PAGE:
Our List Of The TOP 20 Smartest Dog Breeds

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The Smartest Dog Breeds in the World 

Every dog owner wants to believe their dog is one of the most intelligent dogs! But do you know whether your dog is realistically one of the top 20 smartest dog breeds? Don’t worry; we’ve made a comprehensive list that covers the smartest dog breeds ranked to discover the most intelligent dog breeds in the canine kingdom. 

But fret not; no matter whether your smart dog is at the top of the dog intelligence list or not, it is still the best dog for you! But what is the smartest dog out there? Let’s find out!  

Top 20 Smartest Dog Breeds Ranked

Humans measure intelligence in many ways. In humans, we tend to determine intelligence on verbal and numerical ability, logical reasoning, and memory. In dogs, we also need measurable factors to assess intelligence. The most common features are: 

  • Inherent or instinctive intelligence: How well does the dog do what its breeding and genes want? Examples of inherent intelligence include herding, retrieving, and guarding abilities. 
  • Adaptive intelligence: How fast can a dog learn something itself? Meaning how quickly a dog will learn from experience and use that learned knowledge to solve other problems in the future. Example: Knowing it cannot run through a window.
  • Obedience intelligence: This is the most recognized characteristic of intelligence; how fast does a dog learn a new command? This type of intelligence is as close to academic intelligence as we can get in dogs. 

We humans will generally use obedience intelligence as a measurement for intelligence in dogs but remember there are other types of intelligence. The most intelligent dogs will have a combination of all three.

So, on that note, here it is, our intelligence list of the top 20 most intelligent dog breeds, all leading us to: What are the most intelligent dogs? 

No. 20) Weimaraner 

Also known as the gray ghost, this stoic and beautiful-looking dog is an athletic hunting dog. Bred in Germany, it was used to hunt large animals and was incredibly smart and hardworking.

The Weimaraner loves learning new things and are very orientated towards their owners. They tend to do very well at obedience trials but can even become stars on the agility track or at flyball competitions, where their long, muscular legs can send them flying down the track. 

Weighing between 55 to 90 pounds (25 to 40 kilograms), these clever beauties are pretty large dogs and will need a job and plenty of long walks to keep them happy and healthy. 


No. 19) The Brittany Spaniel 

The Brittany spaniel may not be the most well-known breed on our list, but do not let the beautiful orange and white coat blind you. These adorable dogs can run around with even the brightest of dogs. 

Used as gun dogs for a century, the Brittany spaniel is one of the best hunting dogs, but they are also helpful for many other jobs. They especially love water sports, meaning they are perfect for dock jumping but can also be stars at agility. 

The Brittany spaniel is often very attached to its owners and wants to please them, making them very smart and trainable. It is well suited for first-time owners if you make sure they receive plenty of mental and physical stimulation.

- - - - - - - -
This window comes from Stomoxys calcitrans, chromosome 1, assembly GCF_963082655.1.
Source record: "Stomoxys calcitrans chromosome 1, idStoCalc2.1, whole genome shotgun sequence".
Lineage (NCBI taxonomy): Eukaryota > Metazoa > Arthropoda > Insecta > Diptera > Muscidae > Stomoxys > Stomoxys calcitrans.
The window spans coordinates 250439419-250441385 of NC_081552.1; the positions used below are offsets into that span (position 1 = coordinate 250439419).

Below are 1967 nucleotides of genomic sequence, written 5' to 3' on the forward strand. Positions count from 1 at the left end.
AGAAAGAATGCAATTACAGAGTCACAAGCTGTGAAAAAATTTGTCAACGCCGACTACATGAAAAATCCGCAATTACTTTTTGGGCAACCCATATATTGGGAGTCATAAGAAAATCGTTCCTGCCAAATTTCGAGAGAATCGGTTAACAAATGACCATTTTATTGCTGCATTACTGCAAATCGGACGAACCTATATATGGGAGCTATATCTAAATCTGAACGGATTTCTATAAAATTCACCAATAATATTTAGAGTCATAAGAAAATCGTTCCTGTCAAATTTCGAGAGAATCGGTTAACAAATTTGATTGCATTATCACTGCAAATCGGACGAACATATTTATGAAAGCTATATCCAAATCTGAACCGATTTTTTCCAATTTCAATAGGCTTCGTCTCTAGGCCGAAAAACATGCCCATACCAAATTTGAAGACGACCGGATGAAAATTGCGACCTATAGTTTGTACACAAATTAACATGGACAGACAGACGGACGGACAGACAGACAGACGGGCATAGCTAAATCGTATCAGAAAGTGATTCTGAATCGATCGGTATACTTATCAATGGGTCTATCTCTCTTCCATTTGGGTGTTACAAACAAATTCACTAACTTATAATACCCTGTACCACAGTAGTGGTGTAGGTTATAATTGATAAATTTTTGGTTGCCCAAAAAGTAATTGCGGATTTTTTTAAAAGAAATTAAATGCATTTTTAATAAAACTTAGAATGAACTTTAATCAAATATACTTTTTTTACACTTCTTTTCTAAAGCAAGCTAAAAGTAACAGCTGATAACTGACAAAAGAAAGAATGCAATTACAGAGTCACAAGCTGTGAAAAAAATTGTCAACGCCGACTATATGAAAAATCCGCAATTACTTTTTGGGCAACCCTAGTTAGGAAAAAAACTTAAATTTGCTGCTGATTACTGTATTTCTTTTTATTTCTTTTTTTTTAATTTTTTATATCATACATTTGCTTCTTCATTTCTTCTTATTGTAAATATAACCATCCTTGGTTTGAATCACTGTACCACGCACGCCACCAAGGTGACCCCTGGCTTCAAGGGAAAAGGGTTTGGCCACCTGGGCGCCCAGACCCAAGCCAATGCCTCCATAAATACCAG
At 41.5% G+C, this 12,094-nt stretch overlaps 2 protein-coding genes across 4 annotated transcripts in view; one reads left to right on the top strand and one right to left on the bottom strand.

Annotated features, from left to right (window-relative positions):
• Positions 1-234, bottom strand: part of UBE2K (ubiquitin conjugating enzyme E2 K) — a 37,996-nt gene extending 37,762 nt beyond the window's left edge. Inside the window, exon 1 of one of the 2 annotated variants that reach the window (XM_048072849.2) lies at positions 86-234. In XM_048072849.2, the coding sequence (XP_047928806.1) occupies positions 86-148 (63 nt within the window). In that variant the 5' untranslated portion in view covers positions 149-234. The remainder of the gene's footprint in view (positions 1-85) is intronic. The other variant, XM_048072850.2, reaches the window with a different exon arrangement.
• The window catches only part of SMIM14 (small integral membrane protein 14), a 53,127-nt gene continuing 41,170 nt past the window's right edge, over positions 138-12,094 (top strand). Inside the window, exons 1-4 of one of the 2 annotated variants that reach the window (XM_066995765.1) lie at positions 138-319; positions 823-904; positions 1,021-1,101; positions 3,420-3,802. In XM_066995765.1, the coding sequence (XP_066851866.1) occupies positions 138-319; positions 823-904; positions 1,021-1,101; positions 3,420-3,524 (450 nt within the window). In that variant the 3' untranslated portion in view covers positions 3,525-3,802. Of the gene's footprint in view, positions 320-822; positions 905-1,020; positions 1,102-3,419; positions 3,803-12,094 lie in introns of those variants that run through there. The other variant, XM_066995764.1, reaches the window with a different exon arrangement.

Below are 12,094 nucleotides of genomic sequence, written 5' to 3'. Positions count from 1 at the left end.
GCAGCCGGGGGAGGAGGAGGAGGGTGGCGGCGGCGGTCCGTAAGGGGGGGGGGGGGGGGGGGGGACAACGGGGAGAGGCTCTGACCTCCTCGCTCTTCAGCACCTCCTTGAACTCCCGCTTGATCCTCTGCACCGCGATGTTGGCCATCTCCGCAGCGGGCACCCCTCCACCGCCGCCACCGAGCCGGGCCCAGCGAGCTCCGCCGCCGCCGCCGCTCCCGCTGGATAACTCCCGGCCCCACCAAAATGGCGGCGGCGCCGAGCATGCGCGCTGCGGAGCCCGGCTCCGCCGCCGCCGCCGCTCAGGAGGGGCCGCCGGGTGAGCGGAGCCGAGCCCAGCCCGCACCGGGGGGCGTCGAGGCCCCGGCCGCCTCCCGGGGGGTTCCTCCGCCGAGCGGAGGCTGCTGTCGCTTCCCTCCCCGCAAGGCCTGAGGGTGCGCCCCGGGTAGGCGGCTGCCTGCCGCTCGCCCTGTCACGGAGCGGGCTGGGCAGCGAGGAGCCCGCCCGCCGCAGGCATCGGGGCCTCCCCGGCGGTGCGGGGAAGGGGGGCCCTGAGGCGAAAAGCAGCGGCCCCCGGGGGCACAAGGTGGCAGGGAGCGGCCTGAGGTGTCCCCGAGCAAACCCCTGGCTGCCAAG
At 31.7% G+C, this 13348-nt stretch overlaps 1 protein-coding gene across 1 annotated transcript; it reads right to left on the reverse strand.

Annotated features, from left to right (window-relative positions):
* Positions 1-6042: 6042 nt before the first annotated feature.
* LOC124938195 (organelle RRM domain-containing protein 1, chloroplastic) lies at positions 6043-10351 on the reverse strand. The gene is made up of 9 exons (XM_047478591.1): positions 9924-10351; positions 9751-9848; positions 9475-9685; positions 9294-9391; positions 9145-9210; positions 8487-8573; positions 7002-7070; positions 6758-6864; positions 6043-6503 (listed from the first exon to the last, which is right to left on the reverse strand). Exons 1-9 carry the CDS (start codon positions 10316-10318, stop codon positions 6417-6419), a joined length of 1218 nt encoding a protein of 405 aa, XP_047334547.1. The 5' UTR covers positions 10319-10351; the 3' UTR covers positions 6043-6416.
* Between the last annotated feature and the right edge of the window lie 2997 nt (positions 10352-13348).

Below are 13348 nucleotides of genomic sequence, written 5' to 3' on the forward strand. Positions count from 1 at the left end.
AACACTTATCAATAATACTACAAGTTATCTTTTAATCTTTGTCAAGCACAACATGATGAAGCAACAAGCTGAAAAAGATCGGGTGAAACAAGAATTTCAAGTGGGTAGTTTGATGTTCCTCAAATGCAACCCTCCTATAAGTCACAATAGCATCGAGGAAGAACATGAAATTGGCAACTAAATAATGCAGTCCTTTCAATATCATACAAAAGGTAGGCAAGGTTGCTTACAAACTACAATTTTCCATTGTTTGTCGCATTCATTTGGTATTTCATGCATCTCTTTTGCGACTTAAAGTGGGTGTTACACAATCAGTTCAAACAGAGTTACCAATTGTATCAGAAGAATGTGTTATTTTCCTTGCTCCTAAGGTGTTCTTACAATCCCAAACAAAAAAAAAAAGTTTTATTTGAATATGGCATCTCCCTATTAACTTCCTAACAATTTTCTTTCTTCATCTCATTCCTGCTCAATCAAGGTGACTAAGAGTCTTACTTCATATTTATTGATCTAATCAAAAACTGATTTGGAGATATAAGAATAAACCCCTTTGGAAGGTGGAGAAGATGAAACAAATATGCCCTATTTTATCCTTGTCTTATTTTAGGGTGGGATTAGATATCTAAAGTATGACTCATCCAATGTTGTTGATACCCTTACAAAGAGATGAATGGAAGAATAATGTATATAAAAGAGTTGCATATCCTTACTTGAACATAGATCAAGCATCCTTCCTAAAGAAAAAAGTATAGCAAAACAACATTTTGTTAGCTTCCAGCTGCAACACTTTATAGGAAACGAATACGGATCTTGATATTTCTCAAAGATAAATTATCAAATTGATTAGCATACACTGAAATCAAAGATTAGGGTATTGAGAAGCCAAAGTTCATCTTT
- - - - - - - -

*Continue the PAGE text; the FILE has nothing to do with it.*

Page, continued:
No. 18) The German Shorthaired Pointer 

Another hunting dog makes our list. The sweet-tempered dog might weigh between 45 to 70 pounds (20 to 34 kilograms), but the German shorthaired pointer is often incredibly friendly and loving towards its family. However, they can be a little reserved towards strangers. 

The German shorthaired pointer can tend to bark without being an excellent guard dog, but what they lack in guardian instincts, they do more than make up for in hunting instincts. They are generally known as one of the best gun dog breeds, suitable for retrieving game on land and water. 

This breed does need a great deal of exercise, up to two hours daily, at least. Unfortunately, they also tend to be escape artists due to their strong hunting instincts, so keep a latch on the door!

No. 17) The Schipperke 

If you translate schipperke, it means “little skipper,” showing credit to its importance on the Belgian barges in keeping vermin off the boats. These tiny dogs weigh just from 12 to 16 pounds (6 to 7 kilograms) but have huge personalities and pack a lot of energy and brains into their tiny bodies. 

They excel at agility and obedience trials and are famous for their mischievous and curious personalities, always keeping their owners on their toes. 

No. 16) Belgian Tervuren  

Bred initially in Belgium to guard and be a herding dog, this is a dog with its protective instincts intact and can even be a little possessive at times. But, on the other hand, it is brilliant, hardworking, and almost impossible to tire out. 

The Belgian Tervuren is a medium-sized dog weighing from 45 to 70 pounds (20 to 32 kilograms) and has a beautiful long coat, often with a “collar” around the neck to distinguish it. 

Being intelligent and very active, this dog is not for everyone. But, if you are up for it, “Tervs”, as owners often call them, will draw you in with their work ethic and a mischievous sense of humor – especially when they outsmart you.  

Belgian Tervuren  

No. 15) Australian Cattle Dog

Also known as “Heelers” and related to the Dingo (a wild dog native to Australia), the Australian cattle dog is a small genius in an athlete’s body. Some even call it the savior of the beef industry in Australia. 

Heelers are pretty small dogs weighing from 35 to 50 pounds (15 to 23 kilograms), but don’t let that fool you. These dogs are resilient herders of large cattle and intelligent enough to outsmart their owners. In addition, they have an immense work drive and excel at herding, hunting, and other dog sports like agility and obedience. 

Australian cattle dogs are not the ideal family dog as they often prefer adults and can be one-person dogs. However, once bonded to a person, they are infallibly loyal and the perfect adventure buddy.   

No. 14) Keeshond